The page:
1. Pulitzer Honor for Teen
The Pulitzer Prizes are the highest honors given out each year in the world of journalism. This year the prize program honored a person who isn’t even a journalist. And she is a teenager. Darnella Frazier was honored with a special citation from the Pulitzer Prize Board for filming the death of George Floyd at the hands of police in Minneapolis, Minnesota. Frazier’s video contradicted the official account of Floyd’s death and showed that Floyd died after police officer Derek Chauvin kneeled on his neck for more than eight minutes. Frazier, who was 17 at the time she shot the video on her phone, was praised by the Pulitzer Board for “courageously reporting the murder of George Floyd [in] a video that spurred protests against police brutality around the world, highlighting the crucial role of citizens in journalists’ quest for truth and justice.” News reporters often write “eye-witness accounts” of events they witness first-hand. In the newspaper or online, find and closely read a story by a journalist who witnessed an event personally. Use what you read to write a paragraph telling what kinds of information an eye-witness account can contain that make it stronger or more powerful than a story reported after the fact.
Common Core State Standards: Writing informative/explanatory texts to examine a topic and convey ideas and information clearly; citing specific textual evidence when writing or speaking to support conclusions.
2. Act of Generosity
Every year a great many high school seniors compete for scholarships that can help pay the costs of college. In the city of Fitchburg, Massachusetts, a 17-year-old student won a $40,000 merit scholarship at graduation — and then gave it back, saying other students needed it more. Verda Tetteh has been accepted at world famous Harvard University, which has agreed to pay her tuition and room and board, the New York Times newspaper reported. “I am so very grateful for this,” Tetteh said when turning down the scholarship, “but I also know that I am not the one who needs this the most. … Knowing my mom went to community college and how much that was helpful, I would be so very grateful if administration, would consider giving the general excellence scholarship to someone who is going into community college.” When she made her announcement, her classmates at Fitchburg High School cheered and gave her a standing ovation. Verda Tetteh’s return of the $40,000 was an example of great generosity. In the newspaper or online, find and closely read a story about a teen or young adult performing another act of great generosity. Use what you read to write a letter to the editor, detailing what the teen did and how it could inspire others to be generous in other ways.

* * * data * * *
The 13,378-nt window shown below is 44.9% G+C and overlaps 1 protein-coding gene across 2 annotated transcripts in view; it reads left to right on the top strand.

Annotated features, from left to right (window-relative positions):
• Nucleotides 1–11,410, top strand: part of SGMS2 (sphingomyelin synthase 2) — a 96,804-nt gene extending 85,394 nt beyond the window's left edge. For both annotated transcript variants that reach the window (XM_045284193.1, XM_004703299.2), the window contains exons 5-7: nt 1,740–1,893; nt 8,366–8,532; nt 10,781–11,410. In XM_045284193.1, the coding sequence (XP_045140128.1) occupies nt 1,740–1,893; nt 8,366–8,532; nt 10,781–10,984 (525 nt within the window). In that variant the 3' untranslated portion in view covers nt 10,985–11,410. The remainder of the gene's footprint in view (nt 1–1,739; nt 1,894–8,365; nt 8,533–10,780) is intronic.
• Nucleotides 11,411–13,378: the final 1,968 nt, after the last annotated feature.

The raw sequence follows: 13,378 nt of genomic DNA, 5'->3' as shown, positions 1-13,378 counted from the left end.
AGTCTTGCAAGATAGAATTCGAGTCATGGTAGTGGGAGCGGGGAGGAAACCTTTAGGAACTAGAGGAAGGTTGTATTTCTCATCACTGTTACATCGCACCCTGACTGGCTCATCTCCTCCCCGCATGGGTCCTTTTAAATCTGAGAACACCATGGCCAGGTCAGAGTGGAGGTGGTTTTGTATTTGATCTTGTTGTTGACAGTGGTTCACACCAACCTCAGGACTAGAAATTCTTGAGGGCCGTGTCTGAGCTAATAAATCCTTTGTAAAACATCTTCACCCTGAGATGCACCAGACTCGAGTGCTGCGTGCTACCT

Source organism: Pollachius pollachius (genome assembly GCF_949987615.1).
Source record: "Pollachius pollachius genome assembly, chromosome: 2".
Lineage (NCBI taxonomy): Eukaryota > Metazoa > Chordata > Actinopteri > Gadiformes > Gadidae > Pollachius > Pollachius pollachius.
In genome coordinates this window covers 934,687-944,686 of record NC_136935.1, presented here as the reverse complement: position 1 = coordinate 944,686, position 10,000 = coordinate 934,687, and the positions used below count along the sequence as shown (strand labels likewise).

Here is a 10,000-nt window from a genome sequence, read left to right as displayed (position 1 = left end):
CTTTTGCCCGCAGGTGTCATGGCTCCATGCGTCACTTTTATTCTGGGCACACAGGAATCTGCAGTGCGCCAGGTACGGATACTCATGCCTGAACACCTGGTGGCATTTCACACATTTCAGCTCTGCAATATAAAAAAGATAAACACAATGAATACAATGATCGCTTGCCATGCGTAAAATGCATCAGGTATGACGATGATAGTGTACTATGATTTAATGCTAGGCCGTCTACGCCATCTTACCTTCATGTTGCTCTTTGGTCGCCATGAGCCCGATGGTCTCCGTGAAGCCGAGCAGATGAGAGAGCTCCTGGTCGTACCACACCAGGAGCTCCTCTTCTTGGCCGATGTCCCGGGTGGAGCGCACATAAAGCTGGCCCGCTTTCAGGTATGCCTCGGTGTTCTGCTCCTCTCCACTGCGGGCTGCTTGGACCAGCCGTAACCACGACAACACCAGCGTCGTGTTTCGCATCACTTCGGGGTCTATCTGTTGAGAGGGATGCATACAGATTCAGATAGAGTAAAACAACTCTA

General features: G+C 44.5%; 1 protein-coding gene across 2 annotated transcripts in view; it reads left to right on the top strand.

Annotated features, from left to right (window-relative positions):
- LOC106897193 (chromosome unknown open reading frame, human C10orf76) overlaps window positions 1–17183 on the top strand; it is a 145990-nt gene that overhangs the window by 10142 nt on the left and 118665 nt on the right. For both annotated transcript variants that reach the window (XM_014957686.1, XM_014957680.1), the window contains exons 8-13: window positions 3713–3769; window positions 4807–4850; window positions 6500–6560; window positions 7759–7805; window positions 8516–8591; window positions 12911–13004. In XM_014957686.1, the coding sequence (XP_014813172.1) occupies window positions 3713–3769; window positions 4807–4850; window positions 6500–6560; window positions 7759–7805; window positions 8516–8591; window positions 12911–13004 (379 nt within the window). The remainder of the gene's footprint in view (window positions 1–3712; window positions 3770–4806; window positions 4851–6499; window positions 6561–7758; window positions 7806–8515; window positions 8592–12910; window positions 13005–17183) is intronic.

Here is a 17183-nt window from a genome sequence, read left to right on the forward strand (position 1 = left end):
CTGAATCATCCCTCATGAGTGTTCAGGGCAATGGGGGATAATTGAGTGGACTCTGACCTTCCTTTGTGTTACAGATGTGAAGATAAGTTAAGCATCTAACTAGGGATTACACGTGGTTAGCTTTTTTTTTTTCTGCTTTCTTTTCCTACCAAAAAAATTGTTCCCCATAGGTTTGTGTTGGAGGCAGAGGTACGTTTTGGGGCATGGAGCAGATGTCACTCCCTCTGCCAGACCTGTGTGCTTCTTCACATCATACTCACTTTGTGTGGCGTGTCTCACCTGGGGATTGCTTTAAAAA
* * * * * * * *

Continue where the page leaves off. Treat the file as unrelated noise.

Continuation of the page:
Common Core State Standards: Producing clear and coherent writing in which the development, organization and style are appropriate to the task; reading closely what written and visual texts say and to making logical inferences from them.
3. A Graduation Boost
When his parents couldn’t attend his graduation, a high school senior in the state of Alabama decided he might as well go to his job at Waffle House and make a few dollars instead. But when Timothy Harrison showed up and asked to work, his boss would have none of it. Store manager Cedric Hampton knew it was graduation day at Woodlawn High School, and that Harrison had asked for time off to attend. So he and his staff stepped in to supply everything from a graduation outfit to the school’s cap and gown to a ride to the ceremony an hour away, the Washington Post newspaper reported. One employee drove Harrison to the high school to pick up graduation gear, and another visited a nearby Target to buy a new outfit for him. When he came out of the bathroom in the dress clothes, “I felt like the president,” he recalled later. For Hampton, stepping in to help “was a no-brainer,” he said. “Graduation is one of those things you get to do once in life, and when you’ve worked all these years going to school to have that moment it’s necessary to be there. … I could see in his eyes that he really wanted to go.” For his part, Harrison was glad his Waffle House family stepped in. “It was most definitely the best day of my life,” he said. Waffle House manager Cedric Hampton and his staff stepped in to support Timothy Harrison on day he needed it. In the newspaper or online, find and closely read a story about an individual or group providing support for someone who needed it. Pretend you are the person who was supported and write a thank you letter to the person/group that provided it. Use details from your reading to explain why the support was valuable.